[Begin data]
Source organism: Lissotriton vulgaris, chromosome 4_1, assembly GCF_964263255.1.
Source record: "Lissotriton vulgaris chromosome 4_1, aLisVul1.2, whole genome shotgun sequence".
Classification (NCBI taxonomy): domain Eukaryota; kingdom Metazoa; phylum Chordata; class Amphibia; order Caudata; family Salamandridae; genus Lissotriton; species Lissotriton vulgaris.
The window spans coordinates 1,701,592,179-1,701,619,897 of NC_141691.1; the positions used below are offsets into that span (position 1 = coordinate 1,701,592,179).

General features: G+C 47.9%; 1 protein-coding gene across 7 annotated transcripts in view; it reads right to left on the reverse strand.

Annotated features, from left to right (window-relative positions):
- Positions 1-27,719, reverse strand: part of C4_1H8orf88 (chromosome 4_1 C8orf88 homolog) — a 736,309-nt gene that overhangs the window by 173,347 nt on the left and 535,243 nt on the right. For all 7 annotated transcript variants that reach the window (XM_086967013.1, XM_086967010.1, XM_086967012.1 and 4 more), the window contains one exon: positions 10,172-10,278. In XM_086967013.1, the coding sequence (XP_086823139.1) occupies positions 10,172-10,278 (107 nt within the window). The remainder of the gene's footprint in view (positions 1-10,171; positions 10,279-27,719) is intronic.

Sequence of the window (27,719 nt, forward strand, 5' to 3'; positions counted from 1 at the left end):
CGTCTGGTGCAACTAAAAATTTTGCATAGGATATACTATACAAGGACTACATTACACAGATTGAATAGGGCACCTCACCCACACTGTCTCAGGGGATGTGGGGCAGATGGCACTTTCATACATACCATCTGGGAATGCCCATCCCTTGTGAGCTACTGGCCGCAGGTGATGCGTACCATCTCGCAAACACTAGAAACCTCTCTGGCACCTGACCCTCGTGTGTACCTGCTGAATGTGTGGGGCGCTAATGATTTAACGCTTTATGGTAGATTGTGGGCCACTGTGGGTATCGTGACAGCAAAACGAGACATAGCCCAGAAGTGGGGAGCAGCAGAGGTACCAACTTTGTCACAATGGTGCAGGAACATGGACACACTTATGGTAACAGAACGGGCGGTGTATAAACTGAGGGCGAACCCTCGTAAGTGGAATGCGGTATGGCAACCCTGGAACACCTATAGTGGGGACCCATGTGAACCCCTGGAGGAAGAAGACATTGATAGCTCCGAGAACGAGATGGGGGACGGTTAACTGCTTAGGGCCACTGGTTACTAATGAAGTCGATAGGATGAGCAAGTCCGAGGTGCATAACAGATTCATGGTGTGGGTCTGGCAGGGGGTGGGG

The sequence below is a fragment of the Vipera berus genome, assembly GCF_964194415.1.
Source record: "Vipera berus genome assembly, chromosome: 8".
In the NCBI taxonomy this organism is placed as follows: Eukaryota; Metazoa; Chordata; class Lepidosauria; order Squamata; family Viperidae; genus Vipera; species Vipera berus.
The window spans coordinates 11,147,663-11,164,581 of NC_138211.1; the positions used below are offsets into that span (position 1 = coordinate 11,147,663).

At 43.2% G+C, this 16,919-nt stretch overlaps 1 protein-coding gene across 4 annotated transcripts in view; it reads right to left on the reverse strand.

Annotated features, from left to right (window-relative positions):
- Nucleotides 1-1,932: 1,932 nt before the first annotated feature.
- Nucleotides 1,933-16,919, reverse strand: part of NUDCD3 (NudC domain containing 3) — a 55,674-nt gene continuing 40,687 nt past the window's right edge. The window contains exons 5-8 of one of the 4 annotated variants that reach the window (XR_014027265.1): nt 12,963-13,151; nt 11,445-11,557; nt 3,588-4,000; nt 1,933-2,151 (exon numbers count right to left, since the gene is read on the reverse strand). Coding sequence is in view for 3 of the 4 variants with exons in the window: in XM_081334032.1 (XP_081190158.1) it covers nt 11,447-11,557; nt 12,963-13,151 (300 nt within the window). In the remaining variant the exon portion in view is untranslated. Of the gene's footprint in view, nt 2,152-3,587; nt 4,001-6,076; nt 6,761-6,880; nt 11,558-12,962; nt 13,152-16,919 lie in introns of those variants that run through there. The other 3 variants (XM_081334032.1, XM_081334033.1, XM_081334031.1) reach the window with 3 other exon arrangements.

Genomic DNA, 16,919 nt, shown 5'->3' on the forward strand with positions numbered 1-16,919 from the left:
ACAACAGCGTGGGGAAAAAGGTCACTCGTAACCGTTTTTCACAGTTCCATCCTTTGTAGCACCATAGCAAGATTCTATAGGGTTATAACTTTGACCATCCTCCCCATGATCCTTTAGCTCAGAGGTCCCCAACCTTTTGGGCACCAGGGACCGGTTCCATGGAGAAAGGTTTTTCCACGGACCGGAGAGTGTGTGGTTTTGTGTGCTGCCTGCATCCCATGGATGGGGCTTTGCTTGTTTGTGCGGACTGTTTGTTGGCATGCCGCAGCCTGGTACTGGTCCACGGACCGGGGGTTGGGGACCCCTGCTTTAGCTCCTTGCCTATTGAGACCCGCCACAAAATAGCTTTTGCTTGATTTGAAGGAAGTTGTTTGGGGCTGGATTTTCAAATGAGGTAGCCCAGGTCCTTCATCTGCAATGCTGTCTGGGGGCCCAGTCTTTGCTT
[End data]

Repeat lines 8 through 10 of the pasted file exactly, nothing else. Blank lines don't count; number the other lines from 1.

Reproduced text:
Sequence of the window (27,719 nt, forward strand, 5' to 3'; positions counted from 1 at the left end):
CGTCTGGTGCAACTAAAAATTTTGCATAGGATATACTATACAAGGACTACATTACACAGATTGAATAGGGCACCTCACCCACACTGTCTCAGGGGATGTGGGGCAGATGGCACTTTCATACATACCATCTGGGAATGCCCATCCCTTGTGAGCTACTGGCCGCAGGTGATGCGTACCATCTCGCAAACACTAGAAACCTCTCTGGCACCTGACCCTCGTGTGTACCTGCTGAATGTGTGGGGCGCTAATGATTTAACGCTTTATGGTAGATTGTGGGCCACTGTGGGTATCGTGACAGCAAAACGAGACATAGCCCAGAAGTGGGGAGCAGCAGAGGTACCAACTTTGTCACAATGGTGCAGGAACATGGACACACTTATGGTAACAGAACGGGCGGTGTATAAACTGAGGGCGAACCCTCGTAAGTGGAATGCGGTATGGCAACCCTGGAACACCTATAGTGGGGACCCATGTGAACCCCTGGAGGAAGAAGACATTGATAGCTCCGAGAACGAGATGGGGGACGGTTAACTGCTTAGGGCCACTGGTTACTAATGAAGTCGATAGGATGAGCAAGTCCGAGGTGCATAACAGATTCATGGTGTGGGTCTGGCAGGGGGTGGGG

The sequence below is a fragment of the Vipera berus genome, assembly GCF_964194415.1.